always defy decision, and the fact that we do seem to find such theorems in
common arithmetic may serve, here, as a practical confirmation of this obvious
prediction.” (81)

For
his part, Husserl maintained that his chief purpose in developing his theory of
manifolds had been to find a theoretical solution to the thitherto unclarified
problem of imaginaries, to how in the realm of numbers, impossible, non-existent,
meaningless concepts could be dealt with as real ones. In the early 1890s, he
wrote to Carl Stumpf of how, in trying to understand how operating with
contradictory concepts could lead to correct theorems, he had found that for
imaginary numbers like √2 and √-1, it was
not a matter of the possibility or impossibility of concepts. Through the
calculation itself and its rules as defined for such numbers, the
impossible fell away and a genuine equation remained. One could calculate again
using the same signs, but referring to valid concepts, and the result was again correct. The calculation remained
correct if it followed the rules even if one wrongly imagined that what
was contradictory existed or held the most absurd theories about the content of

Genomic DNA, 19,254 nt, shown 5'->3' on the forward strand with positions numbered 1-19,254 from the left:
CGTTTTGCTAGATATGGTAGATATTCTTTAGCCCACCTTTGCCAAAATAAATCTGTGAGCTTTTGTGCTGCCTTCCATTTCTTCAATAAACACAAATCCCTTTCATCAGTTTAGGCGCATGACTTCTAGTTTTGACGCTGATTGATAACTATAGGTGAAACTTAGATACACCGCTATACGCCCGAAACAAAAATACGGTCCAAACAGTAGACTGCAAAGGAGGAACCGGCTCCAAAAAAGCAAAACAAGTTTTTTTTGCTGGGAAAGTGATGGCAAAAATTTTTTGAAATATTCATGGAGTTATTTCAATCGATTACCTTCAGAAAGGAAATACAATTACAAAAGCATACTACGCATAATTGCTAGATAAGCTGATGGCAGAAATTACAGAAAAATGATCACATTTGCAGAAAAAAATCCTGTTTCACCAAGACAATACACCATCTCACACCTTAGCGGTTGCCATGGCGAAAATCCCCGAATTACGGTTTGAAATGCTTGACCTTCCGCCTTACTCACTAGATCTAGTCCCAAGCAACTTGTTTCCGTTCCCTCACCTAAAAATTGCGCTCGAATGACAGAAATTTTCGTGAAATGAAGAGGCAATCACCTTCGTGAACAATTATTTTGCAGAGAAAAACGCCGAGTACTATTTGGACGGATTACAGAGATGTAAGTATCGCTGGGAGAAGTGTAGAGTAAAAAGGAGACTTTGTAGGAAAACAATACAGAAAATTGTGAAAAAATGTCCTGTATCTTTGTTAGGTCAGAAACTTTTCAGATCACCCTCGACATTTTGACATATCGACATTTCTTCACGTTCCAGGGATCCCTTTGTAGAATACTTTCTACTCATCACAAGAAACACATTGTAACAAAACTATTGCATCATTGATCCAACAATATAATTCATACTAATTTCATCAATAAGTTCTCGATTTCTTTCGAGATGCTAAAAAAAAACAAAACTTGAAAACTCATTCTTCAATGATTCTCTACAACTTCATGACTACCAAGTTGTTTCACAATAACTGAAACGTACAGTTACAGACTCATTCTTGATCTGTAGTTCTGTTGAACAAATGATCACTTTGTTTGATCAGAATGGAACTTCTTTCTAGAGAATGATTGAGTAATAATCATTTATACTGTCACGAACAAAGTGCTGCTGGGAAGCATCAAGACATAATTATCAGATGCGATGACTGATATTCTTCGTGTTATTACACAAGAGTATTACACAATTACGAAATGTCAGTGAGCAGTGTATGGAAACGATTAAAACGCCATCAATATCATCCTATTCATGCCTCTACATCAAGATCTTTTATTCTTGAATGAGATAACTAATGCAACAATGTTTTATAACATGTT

the corresponding concepts of number. So, this must be a result of the signs
and their rules.

He
saw his theory of manifolds as the key to the only possible solution to that
problem. Understanding the nature of theory forms had shown him how reference
to impossible objects could be justified. It
was formal constraints banning meaningless expressions, meaningless imaginary
concepts, reference to non-existent and impossible objects that was restricting
theoretical, deductive work, but resorting to the infinity of pure forms and transformations
of forms freed one from such conditions and explained why having used imaginaries,
what is meaningless, must lead, not to meaningless, but to true results. There